EAW007735 ENGLAND (1947). Midland Road, Lucky Lane and environs, Bristol, 1947

© Hawlfraint cyfranwyr OpenStreetMap a thrwyddedwyd gan yr OpenStreetMap Foundation. 2022. Trwyddedir y gartograffeg fel CC BY-SA.

Delweddau cyfagos (11)

  0° 0m
  333° 4m
  351° 13m
  350° 18m
  40° 18m
  305° 29m
  346° 30m
  28° 34m
  316° 48m
  270° 86m
  93° 114m


Pennawd [EAW007735] Midland Road, Lucky Lane and environs, Bristol, 1947
Cyfeirnod EAW007735
Dyddiad 22-June-1947
Dwyreiniad / Gogleddiad 359869, 172977
Hydred / Lledred -2.5776249724526, 51.453861719054
Cyfeirnod Grid Cenedlaethol ST599730


Friday 1st of January 2021 11:48:15 AM
Jewish cemetery

Tuesday 16th of June 2020 07:06:26 PM
Possible bomb site. The building to the right has a ruined roof

Wednesday 13th of November 2013 09:35:23 AM
The presence of Victorian carriage trucks surrounded by a yard scene that could equally well depict 1927 or 1917 or even 1907 (apart from some of the more recently built wagons) illustrates just how the railway had got stuck in a mode of operation that over the following decade would be very near wiped out by road competition. There are some containers in the background with some rather inadequate looking cranes for lifting them off the wagons onto road vehicles. Nearly all the other traffic had to exchanged by hand, providing work for an increasingly expensive army of goods porters.

Wednesday 13th of November 2013 07:09:23 AM
Railway arches in the Great Western viaduct being used by what look like private sidings off the LMS yard. The space below viaducts was often used by railway companies for good deports often accessed by way of wagon hoists (lifts) - Birmingham Moor Street and London St Pancras being two examples - but it was relatively unusual to find the sort of arrangement seen here.

Wednesday 13th of November 2013 07:00:39 AM
Lots of mechanical horses. Scammell tractors were a favourite of railway companies and had a good degree of efficiency with many more trailers than power units. Rows of trailers, waiting to be moved, can be seen elsewhere around the yard.

Wednesday 13th of November 2013 06:55:20 AM
There are two skew bridges 'cutting' through this series of arches. The one at the eastern end (left) is a plate girder bridge while in the middle there is a brick arch. The arches of the viaduct are built at right angles to the tracks above. It always rather surprises me that the railway built so many relatively complicated and expensive skew bridges to accommodate roads on the same alignment as before the railway was constructed. It must have been cheaper to do this than deal with the legal and land purchase costs to have the road moved to go through an arch at right angles to the railway. I suspect a much greater proportion of modern motorway bridges are on the 'square' with the approach roads moved to a new alignment.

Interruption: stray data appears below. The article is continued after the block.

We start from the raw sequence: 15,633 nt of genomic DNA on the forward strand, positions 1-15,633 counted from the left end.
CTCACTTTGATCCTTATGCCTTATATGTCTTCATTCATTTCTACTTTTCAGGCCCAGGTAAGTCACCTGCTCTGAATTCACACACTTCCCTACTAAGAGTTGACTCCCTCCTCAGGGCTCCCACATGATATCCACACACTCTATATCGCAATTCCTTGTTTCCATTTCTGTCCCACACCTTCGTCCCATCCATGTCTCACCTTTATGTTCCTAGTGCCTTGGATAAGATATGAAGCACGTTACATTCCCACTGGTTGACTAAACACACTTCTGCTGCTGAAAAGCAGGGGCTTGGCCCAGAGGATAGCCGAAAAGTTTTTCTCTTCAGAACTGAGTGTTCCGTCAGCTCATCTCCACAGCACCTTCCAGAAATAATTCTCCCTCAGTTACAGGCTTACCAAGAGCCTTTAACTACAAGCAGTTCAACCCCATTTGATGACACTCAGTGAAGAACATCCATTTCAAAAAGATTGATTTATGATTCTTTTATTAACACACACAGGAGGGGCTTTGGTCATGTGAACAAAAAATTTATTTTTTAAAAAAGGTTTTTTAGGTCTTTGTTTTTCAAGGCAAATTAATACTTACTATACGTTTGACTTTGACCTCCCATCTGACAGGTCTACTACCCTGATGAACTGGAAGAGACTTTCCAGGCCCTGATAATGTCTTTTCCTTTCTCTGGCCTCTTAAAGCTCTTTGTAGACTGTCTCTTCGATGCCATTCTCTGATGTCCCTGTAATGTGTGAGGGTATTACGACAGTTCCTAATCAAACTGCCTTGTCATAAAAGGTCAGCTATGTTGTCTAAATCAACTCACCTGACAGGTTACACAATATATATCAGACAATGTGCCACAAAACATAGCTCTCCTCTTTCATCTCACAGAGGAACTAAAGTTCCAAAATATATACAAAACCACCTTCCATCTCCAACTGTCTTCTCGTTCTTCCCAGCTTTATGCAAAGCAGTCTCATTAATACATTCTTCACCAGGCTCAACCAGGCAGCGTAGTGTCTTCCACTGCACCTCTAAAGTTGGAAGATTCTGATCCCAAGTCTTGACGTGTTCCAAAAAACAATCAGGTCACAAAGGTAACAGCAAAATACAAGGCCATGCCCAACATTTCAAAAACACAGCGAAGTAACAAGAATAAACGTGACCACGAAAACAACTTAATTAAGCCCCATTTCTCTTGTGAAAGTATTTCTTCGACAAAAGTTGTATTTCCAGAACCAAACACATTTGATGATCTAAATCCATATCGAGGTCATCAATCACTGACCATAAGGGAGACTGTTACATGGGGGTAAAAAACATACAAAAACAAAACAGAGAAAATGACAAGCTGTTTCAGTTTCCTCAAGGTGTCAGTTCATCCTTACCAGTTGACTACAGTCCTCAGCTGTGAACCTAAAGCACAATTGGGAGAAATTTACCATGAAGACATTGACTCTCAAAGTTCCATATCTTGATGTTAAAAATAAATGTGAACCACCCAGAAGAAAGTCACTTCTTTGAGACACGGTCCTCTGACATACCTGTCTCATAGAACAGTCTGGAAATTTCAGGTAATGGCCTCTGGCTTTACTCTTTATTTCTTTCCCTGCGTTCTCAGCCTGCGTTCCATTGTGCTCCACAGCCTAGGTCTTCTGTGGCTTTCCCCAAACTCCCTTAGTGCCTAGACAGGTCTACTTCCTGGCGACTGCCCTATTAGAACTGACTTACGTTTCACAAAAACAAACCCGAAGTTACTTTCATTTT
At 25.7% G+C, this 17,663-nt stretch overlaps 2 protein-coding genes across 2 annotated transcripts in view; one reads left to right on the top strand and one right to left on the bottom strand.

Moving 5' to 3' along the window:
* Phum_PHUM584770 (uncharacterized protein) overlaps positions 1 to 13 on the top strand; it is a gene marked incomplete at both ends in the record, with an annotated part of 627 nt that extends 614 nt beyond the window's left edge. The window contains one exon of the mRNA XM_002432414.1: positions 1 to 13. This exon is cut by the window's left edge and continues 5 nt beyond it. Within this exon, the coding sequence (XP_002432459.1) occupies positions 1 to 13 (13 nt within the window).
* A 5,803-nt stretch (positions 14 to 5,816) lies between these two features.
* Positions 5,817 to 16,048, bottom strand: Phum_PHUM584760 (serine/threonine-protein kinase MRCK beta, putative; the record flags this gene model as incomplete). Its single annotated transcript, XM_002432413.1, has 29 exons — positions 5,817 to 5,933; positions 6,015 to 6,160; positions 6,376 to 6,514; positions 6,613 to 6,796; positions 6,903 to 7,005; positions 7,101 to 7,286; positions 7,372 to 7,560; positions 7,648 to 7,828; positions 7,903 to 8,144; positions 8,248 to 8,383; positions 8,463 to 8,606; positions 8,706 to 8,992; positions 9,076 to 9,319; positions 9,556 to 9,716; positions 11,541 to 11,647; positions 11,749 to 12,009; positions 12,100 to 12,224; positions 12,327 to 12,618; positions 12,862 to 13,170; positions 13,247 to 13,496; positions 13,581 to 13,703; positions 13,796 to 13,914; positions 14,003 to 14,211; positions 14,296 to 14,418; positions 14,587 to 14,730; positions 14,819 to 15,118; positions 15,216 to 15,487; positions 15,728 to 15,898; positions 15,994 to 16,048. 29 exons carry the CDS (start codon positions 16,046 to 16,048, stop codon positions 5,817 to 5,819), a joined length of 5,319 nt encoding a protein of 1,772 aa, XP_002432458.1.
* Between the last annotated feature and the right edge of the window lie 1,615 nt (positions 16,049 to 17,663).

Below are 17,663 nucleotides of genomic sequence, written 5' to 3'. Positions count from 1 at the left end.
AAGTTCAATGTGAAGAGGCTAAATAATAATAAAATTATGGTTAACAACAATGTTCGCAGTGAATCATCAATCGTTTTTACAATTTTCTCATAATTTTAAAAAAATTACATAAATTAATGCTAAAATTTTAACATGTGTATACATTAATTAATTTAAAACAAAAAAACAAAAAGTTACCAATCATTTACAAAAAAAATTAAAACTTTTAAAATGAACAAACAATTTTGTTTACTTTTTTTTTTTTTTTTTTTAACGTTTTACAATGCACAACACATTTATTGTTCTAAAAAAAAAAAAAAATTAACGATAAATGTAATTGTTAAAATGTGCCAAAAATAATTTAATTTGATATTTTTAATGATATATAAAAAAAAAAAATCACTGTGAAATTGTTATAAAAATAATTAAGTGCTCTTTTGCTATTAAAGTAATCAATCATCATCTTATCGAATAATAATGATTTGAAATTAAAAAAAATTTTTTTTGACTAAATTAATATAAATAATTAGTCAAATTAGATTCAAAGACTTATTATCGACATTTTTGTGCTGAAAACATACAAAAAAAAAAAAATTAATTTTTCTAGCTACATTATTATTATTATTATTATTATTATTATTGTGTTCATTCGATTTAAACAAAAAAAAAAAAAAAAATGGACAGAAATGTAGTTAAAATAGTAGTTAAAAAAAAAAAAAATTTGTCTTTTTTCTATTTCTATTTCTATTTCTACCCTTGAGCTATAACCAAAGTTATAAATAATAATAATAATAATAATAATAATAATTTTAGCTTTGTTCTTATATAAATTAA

Wednesday 13th of November 2013 06:43:58 AM
Aplin & Barrett Ltd, St Ivel dairy products. The company was formed in 1893 and was later absorbed into Unigate. The building here looks like a converted chapel

Tuesday 12th of November 2013 11:10:54 PM
Level crossing

Tuesday 12th of November 2013 11:04:53 PM
Footbridge over railway

Tuesday 12th of November 2013 11:04:22 PM
Text: 'Bristol United Beers'

Tuesday 12th of November 2013 11:03:23 PM
LMS goods depot at St Philips

Tuesday 12th of November 2013 11:02:28 PM
Originally the Avon Street Wharf of the Bristol and Gloucestershire Railway, opened in 1835. Later part of the Midland Railway estate and subsequently of the LMS

Tuesday 12th of November 2013 11:01:03 PM
The end of a platform at Bristol Temple Meads station

Tuesday 12th of November 2013 10:55:31 PM
GWR pannier tank engine with vans

Tuesday 12th of November 2013 10:54:36 PM
Bristol East power signalbox, the largest on the Great Western, with 363 levers. It was built in 1935 and demolished in 1970

Tuesday 12th of November 2013 10:53:35 PM
Bob Dixon worked in this signalbox and made the following comments on the Time Capsules site, under an image of Dr Day's Junction box, where he also worked:

'Yes,we had the full compliment at East Box. We were connected to West Box, Old Station Box, Goods Yard Box, Engine Shed Sidings Box ( LMS) Dr Days, North Somerset Junction Box and the Shunters Box. There were 23 Block bells and 365 levers. Every train movement had to be logged, including engine changes and shunts from the goods yard onto the main, plus of course all the passenger traffic and goods yard movements. On a summer weekend it was so busy that I couldn't take a break unless someone came up from the station to relieve me. There were 3 full time signalmen. On nights it was a little quieter, and I was allowed to work the box sometimes. Trying to identify bell codes from half a dozen block bells all ringing at the same time was something I eventually got used to.'



Wednesday 13th of November 2013 01:01:23 PM